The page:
no. 66, November 2023

Glossy Urban Dystopias

Edited by Penny Koutrolikou and Cristina Mattiucci


In the current post-crises, post-pandemic (and post-political) conjuncture, the future is often portrayed cladded with potential emergencies and disasters. Post-disaster films and novels have created numerous imaginaries of dystopic futures – some eerily familiar. Similarly, critical theorists have highlighted the rising tendencies of governments and institutions to use future emergencies in order to justify further securitization, pacification coercive governmentalities and inequalities/injustices.

But what happens if the forthcoming future dystopias are more akin to Aldous Huxley’s Brave New World than George Orwell’s 1984 (as Neil Postman once suggested)? But what happens if the forthcoming future dystopias radiate ‘happiness’ rather than fear? If the forecasted dystopic future is not only materialized through apocalyptic landscapes but within the glossy images of cities and neighbourhoods where happy people live and enjoy themselves?

Commonly, narratives of urban crises and decline come together with narratives and representations of regeneration, rejuvenation and rebranding of the cities ‘in crisis’, which try to draw a convincing better promised future – if only. And this better future is built via alluring, enticing images of urban phantasmagorias where  problems (people, neighbourhoods, politics) have been ‘photoshoped out’, thus shaping urban imaginaries.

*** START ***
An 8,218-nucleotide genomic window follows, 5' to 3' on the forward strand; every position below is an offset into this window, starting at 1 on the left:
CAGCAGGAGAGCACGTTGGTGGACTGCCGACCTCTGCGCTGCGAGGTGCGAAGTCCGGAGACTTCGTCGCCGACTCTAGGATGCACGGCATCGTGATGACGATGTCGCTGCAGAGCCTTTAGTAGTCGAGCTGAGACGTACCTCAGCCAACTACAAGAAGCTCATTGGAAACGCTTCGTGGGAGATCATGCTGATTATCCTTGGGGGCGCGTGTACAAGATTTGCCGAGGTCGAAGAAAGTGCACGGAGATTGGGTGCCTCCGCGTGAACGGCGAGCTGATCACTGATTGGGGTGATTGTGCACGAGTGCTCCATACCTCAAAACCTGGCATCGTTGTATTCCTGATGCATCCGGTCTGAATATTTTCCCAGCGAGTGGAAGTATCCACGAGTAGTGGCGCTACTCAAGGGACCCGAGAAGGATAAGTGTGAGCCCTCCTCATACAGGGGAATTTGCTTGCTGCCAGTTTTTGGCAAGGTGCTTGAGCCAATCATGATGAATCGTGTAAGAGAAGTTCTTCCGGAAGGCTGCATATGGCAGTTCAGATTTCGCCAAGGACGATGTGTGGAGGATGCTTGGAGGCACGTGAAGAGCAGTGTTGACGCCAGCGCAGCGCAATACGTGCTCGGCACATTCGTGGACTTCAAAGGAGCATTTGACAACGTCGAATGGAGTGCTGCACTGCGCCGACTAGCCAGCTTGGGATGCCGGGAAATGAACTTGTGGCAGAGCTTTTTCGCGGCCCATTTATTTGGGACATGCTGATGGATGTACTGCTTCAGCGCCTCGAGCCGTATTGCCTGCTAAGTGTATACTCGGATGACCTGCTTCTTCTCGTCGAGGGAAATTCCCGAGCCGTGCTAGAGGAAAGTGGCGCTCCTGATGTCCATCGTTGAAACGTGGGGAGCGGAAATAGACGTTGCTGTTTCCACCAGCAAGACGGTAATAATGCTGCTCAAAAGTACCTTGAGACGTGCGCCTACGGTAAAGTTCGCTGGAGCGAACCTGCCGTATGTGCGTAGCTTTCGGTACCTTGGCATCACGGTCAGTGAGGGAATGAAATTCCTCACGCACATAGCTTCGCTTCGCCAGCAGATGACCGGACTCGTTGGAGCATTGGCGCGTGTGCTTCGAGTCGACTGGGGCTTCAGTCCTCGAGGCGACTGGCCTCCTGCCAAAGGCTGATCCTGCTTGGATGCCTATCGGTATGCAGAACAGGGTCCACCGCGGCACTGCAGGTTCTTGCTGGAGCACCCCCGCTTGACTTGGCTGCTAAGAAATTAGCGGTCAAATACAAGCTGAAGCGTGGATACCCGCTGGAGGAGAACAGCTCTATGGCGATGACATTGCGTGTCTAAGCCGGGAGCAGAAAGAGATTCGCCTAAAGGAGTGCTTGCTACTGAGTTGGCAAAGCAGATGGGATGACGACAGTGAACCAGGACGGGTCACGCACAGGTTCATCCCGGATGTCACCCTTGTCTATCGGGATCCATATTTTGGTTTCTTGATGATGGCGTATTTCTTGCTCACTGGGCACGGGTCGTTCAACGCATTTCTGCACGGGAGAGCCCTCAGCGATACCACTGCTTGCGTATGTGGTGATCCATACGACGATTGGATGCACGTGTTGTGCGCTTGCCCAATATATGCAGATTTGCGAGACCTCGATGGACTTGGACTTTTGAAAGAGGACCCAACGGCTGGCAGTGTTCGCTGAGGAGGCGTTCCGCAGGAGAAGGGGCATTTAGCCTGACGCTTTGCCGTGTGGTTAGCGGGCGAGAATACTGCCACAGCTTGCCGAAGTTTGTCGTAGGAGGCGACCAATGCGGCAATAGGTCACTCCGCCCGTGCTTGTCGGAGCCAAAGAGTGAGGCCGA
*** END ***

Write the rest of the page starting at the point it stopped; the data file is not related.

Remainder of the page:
Contrary to the post-apocalyptic dystopic futures, these ‘glossy attractive urban dystopias’ do not warn about the dangers that the given underlain socio-political trajectory might entail. Rather they pacify anxieties by providing a ‘picture perfect future’ which becomes imprinted into social imaginaries with a positive association – albeit with no questions asked.

For whom is this future planned and who is excluded from it?

And how futures and counter futures are constructed and how can these future-perfect dystopias can be challenged?

Following these questions, this issue aims to collect case studies, stories and theoretical reflections in order to critical discuss urban dystopias, which in their manifold features shaping urban imaginaries and urban policies.


|Deadline for Abstracts: include a brief description outlining how your submission addresses themes outlined in the call for papers. The abstract should be no more than 300 words. | 10 September 2023

| Notification of acceptance | 15 September 2023

| Final submission deadline | 07 October 2023

| Articles’ length | 2,000 words

| Submit to | losquaderno≤at≥gmail≤.≥com

| Information about the Journal |

| Information about the Editorial Process + Author’s Submission Checklist |